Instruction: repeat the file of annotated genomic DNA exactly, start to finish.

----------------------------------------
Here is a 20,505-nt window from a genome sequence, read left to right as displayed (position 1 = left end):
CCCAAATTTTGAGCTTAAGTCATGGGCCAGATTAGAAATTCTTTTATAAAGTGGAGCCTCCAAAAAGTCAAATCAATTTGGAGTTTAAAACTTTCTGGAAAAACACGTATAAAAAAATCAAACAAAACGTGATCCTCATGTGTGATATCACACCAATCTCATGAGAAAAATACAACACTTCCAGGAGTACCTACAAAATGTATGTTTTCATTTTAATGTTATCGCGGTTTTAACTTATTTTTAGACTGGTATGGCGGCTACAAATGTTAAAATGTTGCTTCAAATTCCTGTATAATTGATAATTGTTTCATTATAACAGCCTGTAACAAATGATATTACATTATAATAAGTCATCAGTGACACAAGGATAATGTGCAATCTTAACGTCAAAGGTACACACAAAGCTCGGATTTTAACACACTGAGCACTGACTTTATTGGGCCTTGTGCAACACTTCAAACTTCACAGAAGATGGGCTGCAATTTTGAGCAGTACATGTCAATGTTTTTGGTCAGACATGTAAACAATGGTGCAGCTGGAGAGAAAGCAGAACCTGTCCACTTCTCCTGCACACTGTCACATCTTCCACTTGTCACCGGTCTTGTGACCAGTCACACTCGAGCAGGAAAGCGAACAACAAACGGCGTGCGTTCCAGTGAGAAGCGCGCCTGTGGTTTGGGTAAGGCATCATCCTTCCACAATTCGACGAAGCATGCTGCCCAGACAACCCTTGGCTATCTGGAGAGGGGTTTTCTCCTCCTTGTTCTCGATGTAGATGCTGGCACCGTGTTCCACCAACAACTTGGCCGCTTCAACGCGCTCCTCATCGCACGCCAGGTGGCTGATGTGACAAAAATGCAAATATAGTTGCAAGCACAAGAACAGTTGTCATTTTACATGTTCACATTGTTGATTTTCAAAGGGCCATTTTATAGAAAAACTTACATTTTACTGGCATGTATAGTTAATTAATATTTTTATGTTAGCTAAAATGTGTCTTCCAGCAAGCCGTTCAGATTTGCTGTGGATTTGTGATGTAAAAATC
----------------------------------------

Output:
Here is a 20,505-nt window from a genome sequence, read left to right as displayed (position 1 = left end):
CCCAAATTTTGAGCTTAAGTCATGGGCCAGATTAGAAATTCTTTTATAAAGTGGAGCCTCCAAAAAGTCAAATCAATTTGGAGTTTAAAACTTTCTGGAAAAACACGTATAAAAAAATCAAACAAAACGTGATCCTCATGTGTGATATCACACCAATCTCATGAGAAAAATACAACACTTCCAGGAGTACCTACAAAATGTATGTTTTCATTTTAATGTTATCGCGGTTTTAACTTATTTTTAGACTGGTATGGCGGCTACAAATGTTAAAATGTTGCTTCAAATTCCTGTATAATTGATAATTGTTTCATTATAACAGCCTGTAACAAATGATATTACATTATAATAAGTCATCAGTGACACAAGGATAATGTGCAATCTTAACGTCAAAGGTACACACAAAGCTCGGATTTTAACACACTGAGCACTGACTTTATTGGGCCTTGTGCAACACTTCAAACTTCACAGAAGATGGGCTGCAATTTTGAGCAGTACATGTCAATGTTTTTGGTCAGACATGTAAACAATGGTGCAGCTGGAGAGAAAGCAGAACCTGTCCACTTCTCCTGCACACTGTCACATCTTCCACTTGTCACCGGTCTTGTGACCAGTCACACTCGAGCAGGAAAGCGAACAACAAACGGCGTGCGTTCCAGTGAGAAGCGCGCCTGTGGTTTGGGTAAGGCATCATCCTTCCACAATTCGACGAAGCATGCTGCCCAGACAACCCTTGGCTATCTGGAGAGGGGTTTTCTCCTCCTTGTTCTCGATGTAGATGCTGGCACCGTGTTCCACCAACAACTTGGCCGCTTCAACGCGCTCCTCATCGCACGCCAGGTGGCTGATGTGACAAAAATGCAAATATAGTTGCAAGCACAAGAACAGTTGTCATTTTACATGTTCACATTGTTGATTTTCAAAGGGCCATTTTATAGAAAAACTTACATTTTACTGGCATGTATAGTTAATTAATATTTTTATGTTAGCTAAAATGTGTCTTCCAGCAAGCCGTTCAGATTTGCTGTGGATTTGTGATGTAAAAATC